For a venture group to invest in a new technology is one thing. If they can invest in something that leverages their portfolio companies, current contacts, or domain experience and contacts, they will have a more heightened interest.
VC’s are always looking for that edge. If you can help them build it with your company within other companies they own, invest in, or understand, progress should occur.
I hope this helps. Does any of this ensure funding? No. But if we all try this approach and become better at the process, the results should follow.
If after going through the list, you can’t find anyone you know, any common link, or any common bridge, and all else fails; Send an e-mail to every VC on this list. Some activity is better than none.
NOTE: Before sending out the email enmasse. we would like for you to consider another evaluation. If you, after going through the entire list of 170+ companies, can’t find a single contact or point or referral reference, one might argue that you aren’t cut out to be an entrepreneur.
Harsh as that may sound, a key element of good leader/entrepreneur and one that will be expected of you, is the ability to develop these relationships. If you can’t come up with a single one from this list, this environment may not be the best place for you.
Pure Networking and Expanding Your Contact Base Besides the list, think of your Board, your friends, your acquaintances, and your business associates. Ask them the same questions: Do they have connections on other funding situations that they may have been or are currently involved in? Do they know anyone who would get excited about your space? Can you find people to validate your model? Can you get them to write letters endorsing your project?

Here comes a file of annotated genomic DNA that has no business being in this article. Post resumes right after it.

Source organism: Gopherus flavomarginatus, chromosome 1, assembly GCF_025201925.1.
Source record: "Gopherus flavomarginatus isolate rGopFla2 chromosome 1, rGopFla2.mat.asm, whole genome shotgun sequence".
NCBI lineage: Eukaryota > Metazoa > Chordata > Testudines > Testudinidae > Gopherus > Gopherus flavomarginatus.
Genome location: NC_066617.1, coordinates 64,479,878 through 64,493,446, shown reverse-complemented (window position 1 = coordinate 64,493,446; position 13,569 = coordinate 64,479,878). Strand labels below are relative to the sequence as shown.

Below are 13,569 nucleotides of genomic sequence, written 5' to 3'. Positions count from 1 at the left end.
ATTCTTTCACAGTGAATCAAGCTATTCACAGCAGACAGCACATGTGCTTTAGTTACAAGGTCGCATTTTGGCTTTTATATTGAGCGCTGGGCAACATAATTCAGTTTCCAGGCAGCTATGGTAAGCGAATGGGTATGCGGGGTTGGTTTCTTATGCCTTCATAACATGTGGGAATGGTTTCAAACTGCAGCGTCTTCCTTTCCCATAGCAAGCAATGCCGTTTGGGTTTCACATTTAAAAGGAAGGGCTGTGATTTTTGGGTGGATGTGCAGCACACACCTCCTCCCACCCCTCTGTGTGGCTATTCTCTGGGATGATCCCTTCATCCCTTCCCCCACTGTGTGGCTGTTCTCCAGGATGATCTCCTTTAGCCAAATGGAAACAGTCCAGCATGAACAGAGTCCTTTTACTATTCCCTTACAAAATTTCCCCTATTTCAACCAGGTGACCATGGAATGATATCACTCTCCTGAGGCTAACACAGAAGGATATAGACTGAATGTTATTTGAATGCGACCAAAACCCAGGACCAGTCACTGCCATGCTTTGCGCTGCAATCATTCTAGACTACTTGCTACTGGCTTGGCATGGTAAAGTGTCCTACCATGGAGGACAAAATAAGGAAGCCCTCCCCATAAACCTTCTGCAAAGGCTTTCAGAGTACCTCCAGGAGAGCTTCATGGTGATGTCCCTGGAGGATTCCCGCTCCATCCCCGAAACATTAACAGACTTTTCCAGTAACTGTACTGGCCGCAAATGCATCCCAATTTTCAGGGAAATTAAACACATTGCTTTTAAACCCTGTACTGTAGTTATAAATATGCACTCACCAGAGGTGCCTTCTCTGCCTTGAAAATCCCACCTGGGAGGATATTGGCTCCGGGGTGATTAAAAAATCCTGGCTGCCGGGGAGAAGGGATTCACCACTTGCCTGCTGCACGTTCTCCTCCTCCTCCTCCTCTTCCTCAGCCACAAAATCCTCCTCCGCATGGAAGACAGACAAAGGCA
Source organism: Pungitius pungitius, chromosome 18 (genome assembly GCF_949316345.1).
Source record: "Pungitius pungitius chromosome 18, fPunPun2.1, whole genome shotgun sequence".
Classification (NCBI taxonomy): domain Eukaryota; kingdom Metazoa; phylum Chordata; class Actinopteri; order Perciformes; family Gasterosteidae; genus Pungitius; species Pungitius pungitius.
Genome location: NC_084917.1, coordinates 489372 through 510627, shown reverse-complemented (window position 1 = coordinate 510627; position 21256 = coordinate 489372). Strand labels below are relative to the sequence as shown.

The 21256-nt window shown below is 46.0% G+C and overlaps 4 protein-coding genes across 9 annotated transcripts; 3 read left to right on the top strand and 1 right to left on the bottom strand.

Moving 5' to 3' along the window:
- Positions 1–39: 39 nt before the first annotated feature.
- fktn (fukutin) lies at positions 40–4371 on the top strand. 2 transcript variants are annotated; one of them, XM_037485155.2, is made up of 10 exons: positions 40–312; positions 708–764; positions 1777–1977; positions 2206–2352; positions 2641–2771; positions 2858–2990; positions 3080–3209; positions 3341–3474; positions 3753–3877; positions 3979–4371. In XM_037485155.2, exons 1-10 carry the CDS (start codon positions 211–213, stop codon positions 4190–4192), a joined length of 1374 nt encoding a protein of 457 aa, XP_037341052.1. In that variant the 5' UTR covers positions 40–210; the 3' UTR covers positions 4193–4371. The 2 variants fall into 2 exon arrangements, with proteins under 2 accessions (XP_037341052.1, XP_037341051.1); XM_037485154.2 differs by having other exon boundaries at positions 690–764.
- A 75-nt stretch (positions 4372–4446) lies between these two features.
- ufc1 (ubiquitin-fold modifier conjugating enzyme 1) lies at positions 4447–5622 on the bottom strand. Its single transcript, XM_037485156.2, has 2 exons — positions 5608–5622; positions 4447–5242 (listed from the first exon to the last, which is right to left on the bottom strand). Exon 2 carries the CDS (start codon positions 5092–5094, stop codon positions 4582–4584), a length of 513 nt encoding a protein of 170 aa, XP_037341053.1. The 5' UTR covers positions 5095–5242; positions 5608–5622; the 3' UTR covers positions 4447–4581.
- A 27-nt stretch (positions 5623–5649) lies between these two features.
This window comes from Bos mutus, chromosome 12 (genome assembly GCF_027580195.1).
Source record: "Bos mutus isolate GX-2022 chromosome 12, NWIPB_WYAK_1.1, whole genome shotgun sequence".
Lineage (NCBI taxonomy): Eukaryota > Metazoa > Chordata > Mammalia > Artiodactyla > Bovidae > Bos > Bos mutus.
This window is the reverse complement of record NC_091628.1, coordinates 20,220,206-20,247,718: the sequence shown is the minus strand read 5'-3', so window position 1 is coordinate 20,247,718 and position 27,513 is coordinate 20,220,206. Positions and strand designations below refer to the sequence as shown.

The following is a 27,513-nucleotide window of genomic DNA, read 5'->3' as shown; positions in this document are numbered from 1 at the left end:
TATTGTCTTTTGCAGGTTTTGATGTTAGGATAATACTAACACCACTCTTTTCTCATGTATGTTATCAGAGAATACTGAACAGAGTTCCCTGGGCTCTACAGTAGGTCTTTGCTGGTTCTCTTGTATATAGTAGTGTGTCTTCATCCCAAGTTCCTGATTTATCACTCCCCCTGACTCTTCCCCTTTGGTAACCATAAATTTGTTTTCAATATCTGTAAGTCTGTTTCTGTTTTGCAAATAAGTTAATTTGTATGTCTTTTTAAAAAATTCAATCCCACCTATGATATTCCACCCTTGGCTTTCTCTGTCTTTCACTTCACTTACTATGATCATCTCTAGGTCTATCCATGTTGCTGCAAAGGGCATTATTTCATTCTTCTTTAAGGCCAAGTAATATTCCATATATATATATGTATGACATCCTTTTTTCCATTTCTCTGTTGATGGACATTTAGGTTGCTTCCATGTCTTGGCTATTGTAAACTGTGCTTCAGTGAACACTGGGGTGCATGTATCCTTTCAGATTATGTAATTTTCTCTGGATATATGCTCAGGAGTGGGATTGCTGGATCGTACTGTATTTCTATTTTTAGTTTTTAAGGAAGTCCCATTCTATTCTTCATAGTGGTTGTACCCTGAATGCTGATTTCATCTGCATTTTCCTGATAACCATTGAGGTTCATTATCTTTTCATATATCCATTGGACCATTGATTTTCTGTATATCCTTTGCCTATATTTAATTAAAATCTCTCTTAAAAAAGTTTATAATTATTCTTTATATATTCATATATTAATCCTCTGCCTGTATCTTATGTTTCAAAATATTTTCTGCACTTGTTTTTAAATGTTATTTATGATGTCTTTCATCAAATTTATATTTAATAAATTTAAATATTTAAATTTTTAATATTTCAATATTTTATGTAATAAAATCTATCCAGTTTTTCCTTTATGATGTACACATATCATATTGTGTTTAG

Talk, talk talk – meet, meet, meet. Write articles and go to as many professional and social functions on both tech and your particular space. In manufacturing? Join the IMA. B2C play? Join the Chamber of Commerce. Find people who can endorse or get excited about your play. If people can’t help you, think who else they might assist and refer them. That referral may result in the favor being returned.
I have often noted that the best people you find are often 6 people deep. This means your referral, of a referral, of a referral.
What we are going to cover are a few basic tips:
1- Learn how to ask
2- Have a goal to always get 3-6 refererals
3- Find out what you can about them
4- Know how to make a referral call
5- Follow up and keep people informed
In going through this I am going to relate a quick story. If you don’t like stories, you can jump right to Tip #1.
A few years ago I was making a move from Kansas City to Chicago, a city where I didn’t know a single person. Before moving, I went to everyone I knew and asked, “Who do you know in Chicago?” I left Kansas City on cold, dreary, and snowy January 1st.. I arrived in Chicago with 30 names.
The importance of this is going to be document in reverse order to show you the importance of all 5 steps above.
For the last year I have been fortunate enough to be involved with the former Chairman and CEO of Citicorp. This relationship has proven invaluable in our current business efforts. What follows is a chronological order of how we met. In each case I received a referral for something I was looking for.
1- Friend in KC gave name of Lawyer in Chicago
2- Lawyer referred a CFO
3- CFO referred an investment bank
4- Investment bank referred
Click here to access a PDF of our resources list.